For many people interested in entering the retail sector, a franchise may seem like a good option. You have the advantage of buying into a well-known brand with established national marketing campaigns, marketing strategies, and business plans.
Investing in a franchise seems like a safe bet for a viable business. These benefits come at a price. For franchisees who are not aware of or don’t understand the extent of the ongoing franchise costs they are agreeing to when they sign up to the franchise, these ongoing costs can get lead to serious financial trouble.
Ongoing Franchise Costs That Can Really Add Up
Buying into a franchise can be a great business decision. Before you dive in, it’s important to get professional advice. With a professional advisor by your side, you can set your business up for success.
You can find our article Thinking About Buying into a Franchise? on our website. For more general information on franchises, check out What Happens When a Franchise Changes Hands and 10 Things Every Franchise Owner Should Know.
In this global, brand driven world, name recognition is influential in driving a business’ success. In many cases, brand recognition can make or break a business.
The franchise model offers the advantage of a known brand together with systems and processes that have helped many business owners build successful businesses.
Of course, you need to do your homework before you commit to buying into a franchise (we have written blogs on due diligence, leaving the franchise, and ongoing financial obligations for franchisees). You also need to consider whether being a franchisee is the right move for you. People often jump into a franchise without making a careful assessment of how becoming a franchisee will affect their lifestyle. If you don’t honestly assess whether you’re prepared to be a franchisee, you could be in for a big shock, after you’ve committed yourself to the franchise.
Your Knowledge and Skills: When choosing a brand to invest in and become a part of, most people are best to pick a business that compliments their existing skill set and knowledge. If you buy into a franchise without understanding the industry in which it operates, the franchisor’s assistance is not going to be enough to make up for your lack of skill and knowledge.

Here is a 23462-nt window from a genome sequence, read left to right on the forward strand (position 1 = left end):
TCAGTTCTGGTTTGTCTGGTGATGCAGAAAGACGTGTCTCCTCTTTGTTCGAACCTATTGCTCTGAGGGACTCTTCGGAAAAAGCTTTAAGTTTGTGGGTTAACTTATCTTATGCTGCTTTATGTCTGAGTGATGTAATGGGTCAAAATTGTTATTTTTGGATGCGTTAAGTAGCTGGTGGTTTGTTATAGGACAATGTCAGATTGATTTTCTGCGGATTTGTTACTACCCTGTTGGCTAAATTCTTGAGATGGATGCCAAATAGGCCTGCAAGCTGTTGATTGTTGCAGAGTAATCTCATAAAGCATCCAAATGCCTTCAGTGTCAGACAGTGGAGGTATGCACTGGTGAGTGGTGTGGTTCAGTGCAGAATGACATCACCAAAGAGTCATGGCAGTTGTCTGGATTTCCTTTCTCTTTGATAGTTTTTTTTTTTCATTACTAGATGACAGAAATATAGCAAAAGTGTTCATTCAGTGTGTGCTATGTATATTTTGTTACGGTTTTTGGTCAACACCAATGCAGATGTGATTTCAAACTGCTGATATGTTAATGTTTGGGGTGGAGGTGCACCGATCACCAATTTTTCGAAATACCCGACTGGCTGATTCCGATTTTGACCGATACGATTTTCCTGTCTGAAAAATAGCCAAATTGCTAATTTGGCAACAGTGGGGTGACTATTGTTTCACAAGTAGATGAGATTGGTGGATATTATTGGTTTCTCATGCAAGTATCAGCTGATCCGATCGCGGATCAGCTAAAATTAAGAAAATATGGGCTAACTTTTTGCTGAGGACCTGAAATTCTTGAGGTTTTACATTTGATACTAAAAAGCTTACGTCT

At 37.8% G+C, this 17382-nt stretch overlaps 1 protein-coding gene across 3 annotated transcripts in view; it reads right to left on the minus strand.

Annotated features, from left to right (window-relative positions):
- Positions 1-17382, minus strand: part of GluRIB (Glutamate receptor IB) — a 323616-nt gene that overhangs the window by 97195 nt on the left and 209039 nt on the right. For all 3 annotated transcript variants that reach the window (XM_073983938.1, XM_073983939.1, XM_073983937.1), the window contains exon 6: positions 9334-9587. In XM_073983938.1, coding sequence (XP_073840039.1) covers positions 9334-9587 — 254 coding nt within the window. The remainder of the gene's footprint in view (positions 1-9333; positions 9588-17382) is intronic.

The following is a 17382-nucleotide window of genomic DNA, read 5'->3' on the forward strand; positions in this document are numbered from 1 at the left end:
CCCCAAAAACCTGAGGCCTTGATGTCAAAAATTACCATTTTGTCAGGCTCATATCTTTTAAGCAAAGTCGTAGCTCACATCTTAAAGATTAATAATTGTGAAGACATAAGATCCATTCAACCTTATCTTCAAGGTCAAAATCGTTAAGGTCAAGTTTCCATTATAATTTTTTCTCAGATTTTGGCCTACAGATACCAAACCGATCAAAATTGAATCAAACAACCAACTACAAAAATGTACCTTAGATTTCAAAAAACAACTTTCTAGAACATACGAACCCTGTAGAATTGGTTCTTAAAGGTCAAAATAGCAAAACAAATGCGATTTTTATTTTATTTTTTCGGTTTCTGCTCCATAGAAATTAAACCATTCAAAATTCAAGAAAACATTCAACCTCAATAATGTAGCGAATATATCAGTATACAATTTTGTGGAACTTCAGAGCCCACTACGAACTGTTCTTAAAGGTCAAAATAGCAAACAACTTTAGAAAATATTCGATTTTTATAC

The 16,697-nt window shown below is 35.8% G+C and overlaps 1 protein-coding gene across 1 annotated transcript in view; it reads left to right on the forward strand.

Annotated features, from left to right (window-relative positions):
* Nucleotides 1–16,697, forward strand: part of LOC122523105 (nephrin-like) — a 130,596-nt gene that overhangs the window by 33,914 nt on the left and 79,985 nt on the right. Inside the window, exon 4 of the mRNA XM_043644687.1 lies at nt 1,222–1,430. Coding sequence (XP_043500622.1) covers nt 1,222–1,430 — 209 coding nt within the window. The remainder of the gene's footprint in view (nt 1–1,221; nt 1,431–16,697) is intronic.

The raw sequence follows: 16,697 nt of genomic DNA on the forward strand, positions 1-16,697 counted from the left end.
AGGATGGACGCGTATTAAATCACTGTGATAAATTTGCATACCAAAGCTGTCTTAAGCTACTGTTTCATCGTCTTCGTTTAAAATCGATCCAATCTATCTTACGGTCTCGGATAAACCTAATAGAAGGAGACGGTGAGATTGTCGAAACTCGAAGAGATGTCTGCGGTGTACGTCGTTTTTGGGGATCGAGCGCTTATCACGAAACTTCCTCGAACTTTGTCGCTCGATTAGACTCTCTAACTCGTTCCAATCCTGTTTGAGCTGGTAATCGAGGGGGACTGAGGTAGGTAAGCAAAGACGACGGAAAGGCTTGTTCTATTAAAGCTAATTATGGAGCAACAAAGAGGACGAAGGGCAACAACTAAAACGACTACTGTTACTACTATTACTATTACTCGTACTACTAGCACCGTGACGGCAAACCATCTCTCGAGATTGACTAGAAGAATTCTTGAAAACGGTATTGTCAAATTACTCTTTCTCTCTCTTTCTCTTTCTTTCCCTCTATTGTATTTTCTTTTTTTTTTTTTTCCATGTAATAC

Time Commitment: It’s important to ensure you can dedicate the time required to make your business a success. Many franchise agreements set the business’ opening hours, which can be significant (for example, McDonalds). You will also need to be able to pick the right staff for your business and manage them well. In short, you will need to keep the doors open when the franchisor says and devote time to staff training while you’re establishing the business.
Degree of Control: Being a franchisee means you have less freedom than you would if you were running your own business. Everything from store layout to marketing and pricing are set by the franchisor, based on the franchisor’s experience and business model. While a franchise enables you to hit the ground running, the business model is inflexible. If you’re not willing to follow the franchisor’s lead, buying into a franchise is probably not the right decision for you – you’re more likely to be happier in the long term building your own brand.
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When considering any business venture, you need to plan for all eventualities. Once you’ve got the business up and running, you may find you’re not happy so you might want to sell up and move on. Alternatively, if your circumstances change, you may need to terminate the franchise agreement before the end of the term. Either way, you will need to understand all of the termination related clauses in the franchise agreement (another important reason to get legal advice before signing the franchise agreement).